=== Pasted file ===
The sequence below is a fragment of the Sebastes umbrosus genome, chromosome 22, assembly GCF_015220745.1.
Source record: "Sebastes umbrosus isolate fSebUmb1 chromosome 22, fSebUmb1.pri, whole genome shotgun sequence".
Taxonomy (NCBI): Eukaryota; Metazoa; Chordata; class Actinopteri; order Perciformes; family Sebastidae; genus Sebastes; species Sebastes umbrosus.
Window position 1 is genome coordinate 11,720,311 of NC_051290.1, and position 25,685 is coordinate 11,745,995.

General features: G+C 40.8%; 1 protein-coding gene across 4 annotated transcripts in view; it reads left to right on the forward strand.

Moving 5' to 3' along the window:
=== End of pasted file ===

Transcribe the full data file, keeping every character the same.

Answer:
The sequence below is a fragment of the Sebastes umbrosus genome, chromosome 22, assembly GCF_015220745.1.
Source record: "Sebastes umbrosus isolate fSebUmb1 chromosome 22, fSebUmb1.pri, whole genome shotgun sequence".
Taxonomy (NCBI): Eukaryota; Metazoa; Chordata; class Actinopteri; order Perciformes; family Sebastidae; genus Sebastes; species Sebastes umbrosus.
Window position 1 is genome coordinate 11,720,311 of NC_051290.1, and position 25,685 is coordinate 11,745,995.

General features: G+C 40.8%; 1 protein-coding gene across 4 annotated transcripts in view; it reads left to right on the forward strand.

Moving 5' to 3' along the window: